Today’s energy codes impact more aspects of a building and its systems than ever before. Advancements to the codes in recent years have led to a variety of technologies, materials, and processes that can be combined to achieve energy code compliance. Design professionals and engineers must apply emerging requirements, including energy modeling and system commissioning, to meet the demands of energy codes as they develop, while achieving operational and budgetary goals. This article provides solutions from knowledgeable industry professionals for the following learning objectives:
- Understand what the energy code is and why it is important to modern buildings.
- Learn about the different paths to energy code compliance and how a building can demonstrate its compliance.
- Learn why energy modeling and commissioning are becoming an integral part of the design and construction process.
Building Energy Code Fundamentals
Energy codes are part of a suite of building codes, similar to plumbing and mechanical codes, that establish minimum requirements for the materials, systems, and processes used to construct buildings, as they relate to energy use. Specifically, energy codes govern building elements that directly consume, or otherwise impact, energy.
Building energy codes are expanding to include a wider variety of systems, industries, and manufacturers. In turn, Owners and Developers can expect greater control and better management of elements that impact building energy efficiency, including HVAC, lighting, hot water usage, and building thermal envelope members, such as windows, insulation, roofs, and more. As envelope gains have been optimized for each climate zone, and as further gains are only marginal gains, controls and system operation are becoming a greater focus of the energy codes.
The International Energy Conservation Code (IECC) and the American Society of Heating, Refrigeration, and Air Conditioning Engineers (ASHRAE) are known worldwide for researching and establishing energy consumption standards for new and existing buildings. These organizations update their standards every three years, and either standard can be adopted into a jurisdiction’s building energy codes as mandatory requirements for construction projects.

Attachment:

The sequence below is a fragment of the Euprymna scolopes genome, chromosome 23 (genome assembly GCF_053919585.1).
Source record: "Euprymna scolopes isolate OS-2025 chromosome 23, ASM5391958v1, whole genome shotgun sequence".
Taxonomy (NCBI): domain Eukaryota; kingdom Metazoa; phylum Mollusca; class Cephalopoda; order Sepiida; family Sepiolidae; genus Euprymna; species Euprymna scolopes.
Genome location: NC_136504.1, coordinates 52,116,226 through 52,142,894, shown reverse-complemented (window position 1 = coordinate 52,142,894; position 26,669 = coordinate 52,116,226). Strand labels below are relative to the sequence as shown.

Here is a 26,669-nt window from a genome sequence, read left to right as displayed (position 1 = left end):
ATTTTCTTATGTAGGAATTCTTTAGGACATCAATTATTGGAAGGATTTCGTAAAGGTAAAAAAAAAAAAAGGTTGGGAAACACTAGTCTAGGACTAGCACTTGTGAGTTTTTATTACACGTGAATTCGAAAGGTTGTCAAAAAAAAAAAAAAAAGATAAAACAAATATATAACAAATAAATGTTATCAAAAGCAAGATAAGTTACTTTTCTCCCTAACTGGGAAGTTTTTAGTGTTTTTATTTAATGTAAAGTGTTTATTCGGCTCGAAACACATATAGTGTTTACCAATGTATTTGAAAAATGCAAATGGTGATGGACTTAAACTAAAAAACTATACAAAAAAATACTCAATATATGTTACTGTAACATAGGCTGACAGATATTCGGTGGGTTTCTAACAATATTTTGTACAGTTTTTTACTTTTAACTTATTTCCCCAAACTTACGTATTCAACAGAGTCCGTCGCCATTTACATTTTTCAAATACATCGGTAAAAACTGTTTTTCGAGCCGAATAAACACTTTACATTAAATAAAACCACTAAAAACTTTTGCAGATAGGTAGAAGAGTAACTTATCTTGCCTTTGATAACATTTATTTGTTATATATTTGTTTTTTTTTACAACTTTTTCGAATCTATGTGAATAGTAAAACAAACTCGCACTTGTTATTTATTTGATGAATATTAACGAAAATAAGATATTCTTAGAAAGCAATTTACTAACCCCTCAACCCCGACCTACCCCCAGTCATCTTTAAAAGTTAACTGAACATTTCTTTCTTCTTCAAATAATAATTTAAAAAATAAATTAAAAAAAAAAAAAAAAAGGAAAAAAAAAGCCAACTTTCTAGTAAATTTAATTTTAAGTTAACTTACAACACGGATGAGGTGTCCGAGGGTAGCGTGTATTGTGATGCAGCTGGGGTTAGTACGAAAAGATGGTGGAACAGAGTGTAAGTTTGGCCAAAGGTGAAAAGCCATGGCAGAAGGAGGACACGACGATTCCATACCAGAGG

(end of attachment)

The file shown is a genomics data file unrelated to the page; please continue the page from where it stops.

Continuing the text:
Design teams, Owners, and Developers can also choose which standard to use to meet efficiency requirements, as standards from one entity may be a better fit for certain projects. For example, a multi-family high-rise building may use ASHRAE for energy-efficient building design without air-side economizers in the dwelling units. However, the IECC stipulates that if a building’s overall tonnage is above a threshold, economizers are required for a large percentage of the building.
ASHRAE Standard 90.2 is applicable to residential buildings with a maximum of three stories in height above grade. RESNET, or the Residential Energy Service Network, also has a Home Energy Rating Standard, the HERS Index, for residential dwelling units. Due to the lower adoption rate and knowledge of ASHRAE in the residential building sector, Standard 90.2 is not part of the IECC as a compliance option. Although a modified HERS Index is a compliance option known as the Energy Rating Index, ERI Method.
An engineer or design professional may also have experience meeting efficiency requirements from the IECC, while another professional may be more familiar with standards from ASHRAE. Understanding both standards and how to apply both in cost-effective manners can optimize energy while providing cost savings during construction. The choice of which standard to use for a project, however, should be based on efficiency goals and which standard will best achieve them, as neither is inherently better than the other.